- Munich Re transfers cover for earthquake risks in Japan to the capital market
- Heavy demand from investors in spite of uncertainty on the financial markets
Munich Re has transferred earthquake risks in Japan to the capital market for the East Japan Railway Company by way of securitisation. The catastrophe bond with a volume of US$ 260m issued by a special purpose vehicle has a spread of 2.75 percentage points above the three-month Libor and was placed with international institutional investors.
The securitisation gives the East Japan Railway Company, which was advised by Nomura Securities, cover against losses in the event of a major earthquake in Greater Tokyo. In this way, the East Japan Railway Company receives, in addition to cover against property losses, protection against business interruption losses, which is otherwise very difficult to obtain in the Japanese insurance market. The catastrophe bond was structured by Munich Re's Risk Trading Unit and serves to transfer the risk completely to the capital market.
It has been given a BB+ rating by Standard & Poor’s, the standard rating for bonds of this kind. The bond was issued by MIDORI Ltd., a special purpose vehicle domiciled on the Cayman Islands, and has a term of five years. Demand for the bond far surpassed the volume on offer.
Dr. Thomas Blunck, the member of the Board of Management responsible for the Risk Trading Unit said: "The response to the issue shows that the market for insurance-linked securities has not on the whole been impaired by the uncertainty on the credit markets but continues to be attractive. Munich Re will increasingly realise capital market solutions for its clients and continue to transfer risks from its own book onto the capital market if this is appropriate in financial terms."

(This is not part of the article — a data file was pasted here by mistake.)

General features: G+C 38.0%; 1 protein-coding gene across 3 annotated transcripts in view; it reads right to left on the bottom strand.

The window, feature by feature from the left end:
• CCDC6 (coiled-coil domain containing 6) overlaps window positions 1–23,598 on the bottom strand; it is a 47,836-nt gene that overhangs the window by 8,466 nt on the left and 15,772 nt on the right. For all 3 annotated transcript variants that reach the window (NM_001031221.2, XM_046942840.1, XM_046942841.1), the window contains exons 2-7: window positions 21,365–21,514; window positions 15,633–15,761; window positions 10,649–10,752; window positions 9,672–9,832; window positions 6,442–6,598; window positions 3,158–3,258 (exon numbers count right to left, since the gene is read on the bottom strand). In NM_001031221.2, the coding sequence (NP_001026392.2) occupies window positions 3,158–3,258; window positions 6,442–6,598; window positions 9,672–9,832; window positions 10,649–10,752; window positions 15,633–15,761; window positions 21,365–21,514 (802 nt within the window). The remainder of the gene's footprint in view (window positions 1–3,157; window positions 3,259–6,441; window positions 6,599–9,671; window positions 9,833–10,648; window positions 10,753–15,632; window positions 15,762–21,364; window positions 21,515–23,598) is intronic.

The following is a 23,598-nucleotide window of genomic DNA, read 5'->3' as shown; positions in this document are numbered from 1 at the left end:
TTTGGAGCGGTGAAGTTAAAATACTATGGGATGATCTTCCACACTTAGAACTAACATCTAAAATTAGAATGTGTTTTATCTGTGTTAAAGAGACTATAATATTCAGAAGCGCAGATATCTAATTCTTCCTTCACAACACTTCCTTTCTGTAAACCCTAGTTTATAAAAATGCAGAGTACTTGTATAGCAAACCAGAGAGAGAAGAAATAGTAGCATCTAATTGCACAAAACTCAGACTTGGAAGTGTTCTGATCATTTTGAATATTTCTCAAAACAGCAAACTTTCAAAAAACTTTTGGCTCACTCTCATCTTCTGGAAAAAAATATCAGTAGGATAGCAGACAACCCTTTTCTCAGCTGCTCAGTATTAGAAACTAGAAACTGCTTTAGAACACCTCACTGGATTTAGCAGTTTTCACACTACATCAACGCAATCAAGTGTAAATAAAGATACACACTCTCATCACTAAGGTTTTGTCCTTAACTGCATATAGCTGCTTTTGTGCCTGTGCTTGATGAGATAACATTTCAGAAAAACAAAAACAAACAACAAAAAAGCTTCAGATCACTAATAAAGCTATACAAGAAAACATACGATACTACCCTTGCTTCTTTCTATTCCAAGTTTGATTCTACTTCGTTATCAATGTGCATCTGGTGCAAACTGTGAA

The trigger for paying out the bond is based on magnitude values defined by the Japan Meteorological Agency (JMA) and recorded within a 70-km radius of a central point in Tokyo during a loss event. In addition to the earthquake cover, Munich Re has also transferred the currency risk between the Japanese yen and the US dollar to the capital market by way of financial derivatives, which makes the overall transaction even more efficient and cost-effective for the client.
Dr. Ludger Arnoldussen, whose responsibilities on the Munich Re Board of Management include the region of Asia, said: "We are very pleased that with our risk expertise and securitisation know-how we have been able to give the Japanese market additional cover for a conceivable event with an enormously high loss potential." Greater Tokyo, with its population of some 40 million, is classed as very exposed to earthquakes, this being where the Pacific, Philippine, and Eurasian Plates collide with each other. The earthquake risk is comparatively high in Japan, which means that the insurance industry can only provide cover on the basis of strict limits. The last extreme earthquake to hit Greater Tokyo was in 1923 with an intensity of 7.9 on the JMA Scale. This was the Great Kanto Earthquake, in which large parts of Tokyo were more or less destroyed and some 143,000 people killed.
In this current transaction, the Risk Trading Unit worked closely with Aon Capital Markets in connection with structuring and placement. It is also the first time that the Munich Financial Group, a new Munich Re unit with a requisite banking licence, has been involved in the marketing and placing of a bond.
signed Dr. Blunck signed Dr. Lawrence
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